8 Reasons Why Information Governance Makes Sense
In a recent study on information governance, the Economist Intelligence Unit found that the single biggest worldwide challenge to successful adoption of information governance is the difficulty of identifying its benefits and costs. In other words, the difficulty of making the case for proper governance. Learning to articulate the case can be the difference between success and failure with information management. Here are 8 reasons why information governance makes sense:
We Can’t Keep Everything Forever
Information governance makes sense because it enables organizations to get rid of unnecessary information in a defensible manner. Organizations need a sensible way to dispose of information in order to reduce the cost and complexity of their IT environment. Having unnecessary information around only makes it more difficult and expensive to harness the information that has value.
We Can’t Throw Everything Away
Information governance makes sense because organizations can’t keep everything forever, nor can they throw everything away. We need information – the right information, in the right place, at the right time. Only information governance provides the framework to make good decisions about what information to keep.
Information governance makes sense because it reduces the cost and pain of discovery. Proactively managing information reduces the volume of information exposed to e-discovery and simplifies the task of finding and producing responsive information.
Your Employees are Screaming for It – Just Listen
Information governance makes sense because it helps knowledge workers separate “signal” from “noise” in their information flows. By helping organizations focus on the most valuable information, governance improves information delivery and productivity.
It Ain’t Gonna Get Any Easier
Information governance makes sense because it's a proven way for organizations to respond to new laws and technologies that create new requirements and challenges. The challenges brought on my poor governance will not get easier over time, so organizations should get started now.
The Courts Will Come Looking for Information Governance
Information governance makes sense because courts and regulators will closely examine your governance program. Falling short can lead to fines, sanctions, loss of cases, and other outcomes that have negative business and financial consequences.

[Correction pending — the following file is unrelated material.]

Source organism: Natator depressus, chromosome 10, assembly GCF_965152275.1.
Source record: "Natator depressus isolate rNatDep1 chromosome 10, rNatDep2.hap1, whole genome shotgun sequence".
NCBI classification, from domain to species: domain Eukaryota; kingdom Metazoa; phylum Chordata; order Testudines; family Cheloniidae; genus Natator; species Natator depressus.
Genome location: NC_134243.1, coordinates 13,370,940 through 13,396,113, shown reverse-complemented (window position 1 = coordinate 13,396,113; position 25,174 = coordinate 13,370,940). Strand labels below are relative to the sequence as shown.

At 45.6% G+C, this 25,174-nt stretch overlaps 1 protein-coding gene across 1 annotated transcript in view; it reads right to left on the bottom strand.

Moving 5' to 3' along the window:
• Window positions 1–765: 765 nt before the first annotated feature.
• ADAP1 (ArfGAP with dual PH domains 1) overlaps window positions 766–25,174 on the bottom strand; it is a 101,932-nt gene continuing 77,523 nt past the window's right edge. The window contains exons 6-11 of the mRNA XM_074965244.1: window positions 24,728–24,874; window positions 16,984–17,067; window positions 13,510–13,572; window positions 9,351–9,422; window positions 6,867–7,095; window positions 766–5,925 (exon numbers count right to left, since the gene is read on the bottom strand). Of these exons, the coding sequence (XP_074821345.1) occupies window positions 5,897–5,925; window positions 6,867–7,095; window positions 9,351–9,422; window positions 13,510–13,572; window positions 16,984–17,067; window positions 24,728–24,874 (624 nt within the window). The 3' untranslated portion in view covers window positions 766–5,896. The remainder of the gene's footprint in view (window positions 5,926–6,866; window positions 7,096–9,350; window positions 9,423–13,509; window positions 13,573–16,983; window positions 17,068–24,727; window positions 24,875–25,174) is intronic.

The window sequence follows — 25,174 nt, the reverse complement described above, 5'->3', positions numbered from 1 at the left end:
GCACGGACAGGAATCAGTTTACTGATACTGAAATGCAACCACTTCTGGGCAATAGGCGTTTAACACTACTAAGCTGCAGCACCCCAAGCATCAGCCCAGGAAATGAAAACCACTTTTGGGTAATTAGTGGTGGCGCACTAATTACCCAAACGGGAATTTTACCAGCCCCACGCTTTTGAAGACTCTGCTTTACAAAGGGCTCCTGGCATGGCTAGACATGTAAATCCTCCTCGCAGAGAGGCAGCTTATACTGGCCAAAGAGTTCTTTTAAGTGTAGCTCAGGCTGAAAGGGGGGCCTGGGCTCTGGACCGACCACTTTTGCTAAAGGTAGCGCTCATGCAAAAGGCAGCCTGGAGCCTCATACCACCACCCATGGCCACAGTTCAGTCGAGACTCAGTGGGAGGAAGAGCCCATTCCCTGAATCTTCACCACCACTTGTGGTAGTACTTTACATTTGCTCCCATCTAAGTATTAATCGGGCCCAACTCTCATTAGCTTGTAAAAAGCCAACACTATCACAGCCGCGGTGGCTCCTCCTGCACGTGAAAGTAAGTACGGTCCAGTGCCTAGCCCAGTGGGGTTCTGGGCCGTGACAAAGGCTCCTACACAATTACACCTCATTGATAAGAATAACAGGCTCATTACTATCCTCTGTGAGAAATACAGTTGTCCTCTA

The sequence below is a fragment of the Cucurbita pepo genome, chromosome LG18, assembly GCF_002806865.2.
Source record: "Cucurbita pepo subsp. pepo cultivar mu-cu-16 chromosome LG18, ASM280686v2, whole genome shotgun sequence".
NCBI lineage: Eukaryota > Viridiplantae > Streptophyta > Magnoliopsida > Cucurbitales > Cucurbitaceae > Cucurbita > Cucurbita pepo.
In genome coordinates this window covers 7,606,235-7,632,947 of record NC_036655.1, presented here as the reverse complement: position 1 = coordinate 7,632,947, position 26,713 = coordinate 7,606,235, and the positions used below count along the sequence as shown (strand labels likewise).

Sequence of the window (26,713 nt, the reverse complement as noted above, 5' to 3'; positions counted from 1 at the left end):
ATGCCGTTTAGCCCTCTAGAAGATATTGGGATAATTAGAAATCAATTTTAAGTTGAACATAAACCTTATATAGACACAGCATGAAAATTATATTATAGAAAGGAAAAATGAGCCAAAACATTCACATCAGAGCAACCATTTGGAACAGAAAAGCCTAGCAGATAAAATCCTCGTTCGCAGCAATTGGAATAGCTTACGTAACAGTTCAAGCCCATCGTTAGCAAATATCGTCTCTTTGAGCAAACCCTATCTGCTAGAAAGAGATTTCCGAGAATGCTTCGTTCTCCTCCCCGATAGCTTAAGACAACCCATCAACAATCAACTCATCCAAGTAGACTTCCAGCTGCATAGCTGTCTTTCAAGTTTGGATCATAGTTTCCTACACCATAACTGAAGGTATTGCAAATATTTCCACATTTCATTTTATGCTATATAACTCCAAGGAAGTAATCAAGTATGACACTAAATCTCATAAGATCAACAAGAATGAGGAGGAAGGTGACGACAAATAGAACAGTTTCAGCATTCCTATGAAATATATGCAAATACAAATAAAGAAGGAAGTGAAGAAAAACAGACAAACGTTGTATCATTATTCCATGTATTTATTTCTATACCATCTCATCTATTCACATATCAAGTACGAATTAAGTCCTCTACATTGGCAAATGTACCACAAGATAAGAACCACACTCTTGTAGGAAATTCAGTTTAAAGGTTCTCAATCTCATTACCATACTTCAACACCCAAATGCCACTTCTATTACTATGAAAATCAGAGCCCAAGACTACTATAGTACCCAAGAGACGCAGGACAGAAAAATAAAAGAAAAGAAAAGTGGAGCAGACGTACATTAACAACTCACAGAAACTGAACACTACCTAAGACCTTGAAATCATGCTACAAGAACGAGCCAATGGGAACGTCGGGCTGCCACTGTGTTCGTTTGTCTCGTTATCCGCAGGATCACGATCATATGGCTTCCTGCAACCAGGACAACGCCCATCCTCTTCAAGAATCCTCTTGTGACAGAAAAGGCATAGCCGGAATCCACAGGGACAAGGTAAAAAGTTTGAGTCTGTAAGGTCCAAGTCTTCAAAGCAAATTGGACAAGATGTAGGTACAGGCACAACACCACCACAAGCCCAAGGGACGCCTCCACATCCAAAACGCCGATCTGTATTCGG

Manage Risk: Information Governance Is a Big One
Organizations need to do a better job of identifying and managing risk. The risk of information management failures is a critical risk that information governance helps to mitigate.
Email: Reason Enough
Information governance makes sense because it helps organizations take control of email. Solving email should be a top priority for every organization.
About John Mancini
John Mancini is the President of Content Results, LLC and the Past President of AIIM. He is a well-known author, speaker, and advisor on information management, digital transformation and intelligent automation. John is a frequent keynote speaker and author of more than 30 eBooks on a variety of topics. He can be found on Twitter, LinkedIn and Facebook as jmancini77. Recent keynote topics include: The Stairway to Digital Transformation Navigating Disruptive Waters — 4 Things You Need to Know to Build Your Digital Transformation Strategy Getting Ahead of the Digital Transformation Curve Viewing Information Management Through a New Lens Digital Disruption: 6 Strategies to Avoid Being “Blockbustered” Specialties: Keynote speaker and writer on AI, RPA, intelligent Information Management, Intelligent Automation and Digital Transformation. Consensus-building with Boards to create strategic focus, action, and accountability. Extensive public speaking and public relations work Conversant and experienced in major technology issues and trends. Expert on inbound and content marketing, particularly in an association environment and on the Hubspot platform. John is a Phi Beta Kappa graduate of the College of William and Mary, and holds an M.A. in Public Policy from the Woodrow Wilson School at Princeton University.